New Study Examines Water Governance: Could Less Be More?

Feb 12 17:02 2020 Print This Article

Researchers from the Universities of Geneva (UNIGE) and Lausanne (UNIL) analysed water governance in six European countries from 1750 to 2006.

The researchers found that there has been an inflationary trend in the number of regulations, and that—far from improving the situation—this has led to serious malfunctions in the system.

The use of natural resources, such as water, has been regulated for centuries with the aim of improving the management and behaviour of private and public actors on an ongoing basis. But, does the never-ending introduction of new regulations really have a positive effect? Or, does a surfeit of rules cause malfunctions and lead to disturbing overlaps?

In an attempt to answer these questions, researchers from UNIGE and UNIL analysed water governance regulations in six European countries from 1750 to 2006. The results, published in the journal Ecological Economics, show that rules designed to improve resource management eventually come into conflict in the long run, creating an equal number of positive and negative effects until the system falls apart. At this point, the only way out is for the state to overhaul governance.

Read More

About Article Author

Water Canada

Water Canada is an influencer, a networker, and a newsmaker. Their editors and researchers know the industry. More importantly, they know the people implementing plans and projects on the frontlines. Thousands of readers turn to Water Canada for exclusive, insightful content that speaks to Canada’s water expertise, connects the country’s decision-makers, and promotes better water management and stewardship of the world's most important natural resource. The publication continues to be a trusted and reliable source for more than 35,000 professionals who follow Water Canada in print and online.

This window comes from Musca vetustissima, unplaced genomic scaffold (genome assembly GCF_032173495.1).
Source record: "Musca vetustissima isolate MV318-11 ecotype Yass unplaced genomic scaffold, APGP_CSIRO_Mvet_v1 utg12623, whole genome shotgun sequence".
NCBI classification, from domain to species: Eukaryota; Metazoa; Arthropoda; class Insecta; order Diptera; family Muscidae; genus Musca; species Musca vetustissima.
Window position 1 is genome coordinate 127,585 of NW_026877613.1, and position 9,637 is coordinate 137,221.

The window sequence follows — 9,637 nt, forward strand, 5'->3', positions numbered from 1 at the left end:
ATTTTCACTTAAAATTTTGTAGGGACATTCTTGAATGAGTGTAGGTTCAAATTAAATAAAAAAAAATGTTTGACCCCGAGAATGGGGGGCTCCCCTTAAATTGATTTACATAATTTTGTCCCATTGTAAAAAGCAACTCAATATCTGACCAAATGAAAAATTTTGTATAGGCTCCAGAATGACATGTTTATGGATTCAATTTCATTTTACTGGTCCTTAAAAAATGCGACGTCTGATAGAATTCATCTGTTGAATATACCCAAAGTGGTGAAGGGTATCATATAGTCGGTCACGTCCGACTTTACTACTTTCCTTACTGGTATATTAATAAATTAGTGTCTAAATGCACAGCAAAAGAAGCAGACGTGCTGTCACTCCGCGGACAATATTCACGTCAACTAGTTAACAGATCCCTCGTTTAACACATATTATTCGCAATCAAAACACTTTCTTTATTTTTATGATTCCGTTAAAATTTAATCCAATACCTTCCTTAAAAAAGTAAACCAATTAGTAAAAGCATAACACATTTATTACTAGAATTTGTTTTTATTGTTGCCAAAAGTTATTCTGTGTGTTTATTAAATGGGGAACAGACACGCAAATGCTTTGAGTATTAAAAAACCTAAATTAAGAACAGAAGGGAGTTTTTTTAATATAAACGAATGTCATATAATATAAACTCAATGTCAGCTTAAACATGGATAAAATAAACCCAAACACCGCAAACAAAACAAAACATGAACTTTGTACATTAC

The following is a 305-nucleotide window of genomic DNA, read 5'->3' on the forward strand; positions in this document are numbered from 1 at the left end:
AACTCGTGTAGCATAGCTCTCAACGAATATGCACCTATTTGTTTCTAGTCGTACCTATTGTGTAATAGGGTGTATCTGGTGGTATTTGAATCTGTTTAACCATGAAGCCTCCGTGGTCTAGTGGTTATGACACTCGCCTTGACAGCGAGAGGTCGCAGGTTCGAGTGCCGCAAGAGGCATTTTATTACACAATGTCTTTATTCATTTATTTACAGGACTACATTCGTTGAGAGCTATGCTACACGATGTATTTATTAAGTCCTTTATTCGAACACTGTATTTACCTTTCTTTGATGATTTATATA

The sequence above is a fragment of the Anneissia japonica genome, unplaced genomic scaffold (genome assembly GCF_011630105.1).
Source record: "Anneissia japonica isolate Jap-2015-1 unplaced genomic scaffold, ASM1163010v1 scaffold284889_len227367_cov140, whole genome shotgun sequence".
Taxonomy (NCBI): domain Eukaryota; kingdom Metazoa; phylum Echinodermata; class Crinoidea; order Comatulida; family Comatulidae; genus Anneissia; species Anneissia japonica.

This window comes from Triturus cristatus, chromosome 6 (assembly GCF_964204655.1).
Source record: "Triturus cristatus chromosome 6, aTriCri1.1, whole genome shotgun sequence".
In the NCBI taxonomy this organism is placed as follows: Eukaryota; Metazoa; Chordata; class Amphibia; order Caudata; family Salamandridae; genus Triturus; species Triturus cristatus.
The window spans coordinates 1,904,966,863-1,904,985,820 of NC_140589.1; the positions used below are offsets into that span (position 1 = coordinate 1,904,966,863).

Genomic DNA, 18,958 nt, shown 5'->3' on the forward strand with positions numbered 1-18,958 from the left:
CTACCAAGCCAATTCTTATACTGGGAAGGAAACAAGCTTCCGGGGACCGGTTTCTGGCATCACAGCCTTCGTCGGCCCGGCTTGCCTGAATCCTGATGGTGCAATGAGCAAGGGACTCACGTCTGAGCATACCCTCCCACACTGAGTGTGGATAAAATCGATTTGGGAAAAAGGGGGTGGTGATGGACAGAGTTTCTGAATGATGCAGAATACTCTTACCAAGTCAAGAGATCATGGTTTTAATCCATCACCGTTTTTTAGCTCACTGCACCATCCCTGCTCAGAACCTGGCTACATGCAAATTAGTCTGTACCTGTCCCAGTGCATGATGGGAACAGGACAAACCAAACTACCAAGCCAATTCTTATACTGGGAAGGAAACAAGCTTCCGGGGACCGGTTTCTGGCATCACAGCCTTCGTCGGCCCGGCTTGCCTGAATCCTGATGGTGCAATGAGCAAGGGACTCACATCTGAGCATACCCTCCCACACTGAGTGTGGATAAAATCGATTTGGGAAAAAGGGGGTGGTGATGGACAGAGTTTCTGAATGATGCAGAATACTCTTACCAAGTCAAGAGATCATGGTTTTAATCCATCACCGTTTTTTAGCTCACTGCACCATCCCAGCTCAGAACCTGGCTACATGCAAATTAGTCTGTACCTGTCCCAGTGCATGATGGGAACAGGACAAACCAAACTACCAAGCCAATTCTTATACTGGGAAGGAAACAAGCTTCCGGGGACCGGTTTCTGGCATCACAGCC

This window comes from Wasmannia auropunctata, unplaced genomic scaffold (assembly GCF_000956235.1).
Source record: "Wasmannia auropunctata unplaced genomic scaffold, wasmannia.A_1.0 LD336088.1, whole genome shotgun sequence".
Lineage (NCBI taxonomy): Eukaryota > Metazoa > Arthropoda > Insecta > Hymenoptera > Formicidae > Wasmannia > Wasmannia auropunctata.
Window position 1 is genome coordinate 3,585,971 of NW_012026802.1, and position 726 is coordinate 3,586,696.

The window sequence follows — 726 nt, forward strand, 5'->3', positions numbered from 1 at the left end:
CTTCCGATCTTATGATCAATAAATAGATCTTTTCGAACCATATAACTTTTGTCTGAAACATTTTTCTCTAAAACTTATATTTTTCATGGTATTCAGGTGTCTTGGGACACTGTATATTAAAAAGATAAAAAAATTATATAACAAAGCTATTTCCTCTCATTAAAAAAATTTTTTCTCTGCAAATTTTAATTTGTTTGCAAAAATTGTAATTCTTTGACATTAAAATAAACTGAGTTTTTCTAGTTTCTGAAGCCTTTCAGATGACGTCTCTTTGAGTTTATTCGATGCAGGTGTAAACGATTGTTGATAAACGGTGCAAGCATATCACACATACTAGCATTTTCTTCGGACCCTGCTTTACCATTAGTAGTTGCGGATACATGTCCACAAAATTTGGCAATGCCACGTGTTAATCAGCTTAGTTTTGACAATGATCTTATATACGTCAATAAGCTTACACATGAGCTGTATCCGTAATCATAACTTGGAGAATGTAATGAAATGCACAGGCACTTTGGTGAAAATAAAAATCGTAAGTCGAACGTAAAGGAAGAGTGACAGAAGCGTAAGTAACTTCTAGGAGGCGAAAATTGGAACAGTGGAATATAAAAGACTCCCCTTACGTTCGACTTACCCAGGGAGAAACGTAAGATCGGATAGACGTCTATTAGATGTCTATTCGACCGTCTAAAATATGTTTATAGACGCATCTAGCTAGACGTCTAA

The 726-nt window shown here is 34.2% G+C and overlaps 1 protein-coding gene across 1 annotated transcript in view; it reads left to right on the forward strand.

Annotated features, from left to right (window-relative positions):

Related Items

“E” vs “SG” in ethical investing: how sustainable is mollification-by-cherrypicking

In the great game of whack-a-mole that is capital raising in Canada’s oil patch, it must be frustrating, for those whose full-time job when there isn’t a global pandemic is whacking the moles of ESG criteria on which they feel their companies may be vulnerable to criticism and hence subject to ...

Did wind-generated electricity displace gas-generated electricity in Ontario in June 2019?

Financiers of green energy projects often claim in public filings that the energy generated by the projects they have financed has avoided some definite number of tons of CO2 emissions. Run the numbers, and you usually find they have assumed some annual capacity factor, say 35 percent in the case o ...

Brilliant Light Power – Commercialization Status

by Daryl Roberts A potentially paradigm-shifting technology has been under development at an R&D firm in NJ called Brilliant Light Power.   For people monitoring the situation, the question currently is about the status of commercialization.   It is not a publicly held firm, but is in mid-stage ...

Emergency: The Citizen's Guide to Climate Action

Here is the link to the video of my public talk hosted by Academics for Climate - University of Regina held via Zoom on April 28, 2020 entitled 'Emergency: The Citizen's Guide to Climate Action'. This Zoom talk is part of the Academics for Climate Community Series: Towards a Better Understandi ...

The state of COVID-19 testing

In these unprecedented times, we know that controlling the spread of novel coronavirus requires social distancing and testing. While all of us are doing our parts to stay at home, there’s a lot of confusion, chaos and frustration surrounding coronavirus testing in the US.  Before going further, ...

Market Update: Investors Optimistic as Global Economies Reopen

The quickest bear market in the history of the US S&P 500 turned into the best 50-day bull market rally in history in May. By market close on June 3, 2020, the S&P 500 Index was up 37.7% from its March 23, 2020 low. This bullish investor sentiment has been based on the continued decline in new coro ...

A deep retrofit of homes and buildings is the megaproject Canada needs

Ramping down carbon emissions from homes and buildings can help us rebuild Canada’s economy after the pandemic. ...

Rebuilding Canada’s economy includes energy resiliency in remote communities (blog)

This is the moment to create a roadmap for a society that is more resilient to these macro shocks – whether they are brought about by a pandemic or climate change. Canada’s response must support a more resilient, healthier economy that is competitive and shows economic strength in a decarbonize ...